12). “Romans and Italians,” in J. McInerney (Ed.) A Companion to Ethnicity in Ancient Mediterranean (Wiley-Blackwell 2014) Pp. 437- 454

11). “The Upper Sabina Tiberina Project: prima campagna di scavo a Vacone (2012),” co-authored with Dylan Bloy, Giulia Masci and Matthew Notarian, Lazio e Sabina 10 (2014) Pp. 13-18

10). “Latins, Latium,” article for Encyclopedia of Ancient History (Wiley-Blackwell 2013) Pp. 3925-3926 [updated, Mar. 2018]

9). “Fabii, family of,” article and family tree for Encyclopedia of Ancient History (Wiley-Blackwell 2013) Pp. 2611-2616

8). “Gens,” article for Encyclopedia of Ancient History (Wiley-Blackwell 2013) Pp. 2884-2886

7). “The Trojan Genealogy of the Julii before Caesar the Dictator,” Ancient History Bulletin 26 (2012) Pp. 1-7

6). “Aspects of the Emergence of Italian Identity in the early Roman Empire,” in M. Gleba & H. Horsnaes (Edd.) Communicating Identity in Italic Iron Age Communities. (Oxbow Books, 2011) Pp. 221-230

5). “The Name-Changes of Legendary Romans and the Etruscan-Latin Bilingual Inscriptions: Strategies for Romanization,” Etruscan Studies 13 (2010) Pp. 149-157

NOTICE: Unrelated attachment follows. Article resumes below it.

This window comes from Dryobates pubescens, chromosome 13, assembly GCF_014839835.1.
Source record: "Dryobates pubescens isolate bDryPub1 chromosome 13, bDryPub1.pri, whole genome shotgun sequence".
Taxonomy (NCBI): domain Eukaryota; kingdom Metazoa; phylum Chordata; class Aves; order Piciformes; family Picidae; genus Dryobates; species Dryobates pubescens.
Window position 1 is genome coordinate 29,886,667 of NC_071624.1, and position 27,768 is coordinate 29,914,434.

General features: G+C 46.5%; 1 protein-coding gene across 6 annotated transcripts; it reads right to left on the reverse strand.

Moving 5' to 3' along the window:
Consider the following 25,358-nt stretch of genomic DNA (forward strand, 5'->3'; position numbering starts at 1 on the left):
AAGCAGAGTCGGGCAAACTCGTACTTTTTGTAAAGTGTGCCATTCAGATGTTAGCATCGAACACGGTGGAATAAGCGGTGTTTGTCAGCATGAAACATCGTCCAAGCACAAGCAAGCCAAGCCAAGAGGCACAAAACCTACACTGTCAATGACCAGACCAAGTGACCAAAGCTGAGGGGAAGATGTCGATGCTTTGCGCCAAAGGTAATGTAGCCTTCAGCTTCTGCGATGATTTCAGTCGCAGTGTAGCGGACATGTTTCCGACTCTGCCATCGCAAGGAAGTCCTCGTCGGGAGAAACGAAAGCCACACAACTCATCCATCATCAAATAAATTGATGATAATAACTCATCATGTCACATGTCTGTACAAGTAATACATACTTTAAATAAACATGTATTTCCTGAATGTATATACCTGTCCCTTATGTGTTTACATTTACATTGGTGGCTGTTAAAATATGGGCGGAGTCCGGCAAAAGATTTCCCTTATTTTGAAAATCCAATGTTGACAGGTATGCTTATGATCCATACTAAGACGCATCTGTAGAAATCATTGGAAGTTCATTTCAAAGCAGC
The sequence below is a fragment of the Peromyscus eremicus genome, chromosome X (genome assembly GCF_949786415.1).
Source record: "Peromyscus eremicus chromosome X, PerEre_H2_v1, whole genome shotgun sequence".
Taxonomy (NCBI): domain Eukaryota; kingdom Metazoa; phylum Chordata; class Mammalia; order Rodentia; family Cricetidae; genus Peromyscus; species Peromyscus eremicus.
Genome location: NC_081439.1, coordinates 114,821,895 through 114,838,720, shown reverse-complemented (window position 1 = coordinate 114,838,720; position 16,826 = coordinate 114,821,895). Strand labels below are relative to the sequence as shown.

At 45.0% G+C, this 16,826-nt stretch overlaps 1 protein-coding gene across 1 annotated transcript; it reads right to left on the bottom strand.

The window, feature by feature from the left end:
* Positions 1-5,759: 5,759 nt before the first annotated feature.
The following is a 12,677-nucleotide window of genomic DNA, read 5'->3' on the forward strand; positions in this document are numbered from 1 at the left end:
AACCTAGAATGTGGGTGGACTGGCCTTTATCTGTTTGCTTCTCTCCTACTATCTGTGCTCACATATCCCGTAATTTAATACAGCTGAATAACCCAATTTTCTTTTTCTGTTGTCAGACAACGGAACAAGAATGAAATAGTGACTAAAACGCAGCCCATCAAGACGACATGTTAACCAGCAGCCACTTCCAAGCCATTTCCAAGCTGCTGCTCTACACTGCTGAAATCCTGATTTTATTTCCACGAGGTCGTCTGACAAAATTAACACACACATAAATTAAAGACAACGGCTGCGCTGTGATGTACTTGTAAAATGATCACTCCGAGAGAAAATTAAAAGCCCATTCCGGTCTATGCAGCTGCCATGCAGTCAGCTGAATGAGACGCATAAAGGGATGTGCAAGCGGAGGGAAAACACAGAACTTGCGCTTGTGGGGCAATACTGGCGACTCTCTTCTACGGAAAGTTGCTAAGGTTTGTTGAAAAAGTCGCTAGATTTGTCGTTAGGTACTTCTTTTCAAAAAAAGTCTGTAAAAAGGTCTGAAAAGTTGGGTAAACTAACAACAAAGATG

4). “The Roman gens,” review article of C. J. Smith, The Roman Clan (Cambridge U.P., 2006), Journal of Roman Archaeology 21 (2008) Pp. 379-386

3). “The Mamilii, Mercury and the limites: Aristocratic Genealogy and Political Conflict in the Roman Republic,” Athenaeum 96 (2008) Pp. 249-258

2). “Some More Roman Republican ‘Also-Rans,’” Historia 53 (2004) Pp. 246-250

1). “The Fall of the Priest Gaius Sulpicius Galba and the First Consulship of Marius,” Memoirs of the American Academy in Rome 42 (1997) Pp. 23-37

Popular Media Articles:


“Are We Rome? Tu betchus!,”

 co-authored with Maureen Dowd, The New York Times, Oct. 12, 2008, “Weekend in Review,” Pp. 11

1). “Death and Glory in the Ancient Olympic games,” The Athens News, August 23, 2004 (Article code C13087A171)

Book reviews:

7). Review of R. MacMullen, The Earliest Romans in Classical Journal (CJ-Online, 2012.08.08)

6). Review of J. McInerney, The Cattle of the Sun in Journal of World History 23 (2012) Pp. 152-155

5). Review of T. P. Wiseman, Unwritten Rome in Bryn Mawr Classical Review (2009.06.10)

4). Review of G. Forsythe, A Critical History of Early Rome in New England Classical Journal 32 (2005) Pp. 368-370

3). Review of N. Rosenstein, Rome at War in The Historian 67 (2005) Pp. 805-806

2). Review of C. Jones, Kinship Diplomacy in the Ancient World in The Historian 63 (2000) Pp. 679-680

1). Review of G. Forsythe, L. Calpurnius Piso Frugi and the Roman Annalistic Tradition in Bryn Mawr Classical Review 7.8 (1996) Pp. 673-677 (now 1996.10.09)

Associated Programs

Director, Division of Global Affairs (Rutgers-Newark)

Director, Program in Ancient and Medieval Civilizations (Rutgers-Newark)

Affiliated Faculty (Member of the Graduate Faculty), Department of Classics (Rutgers-New Brunswick)

Member of the International Advisory Committee (Rutgers-wide)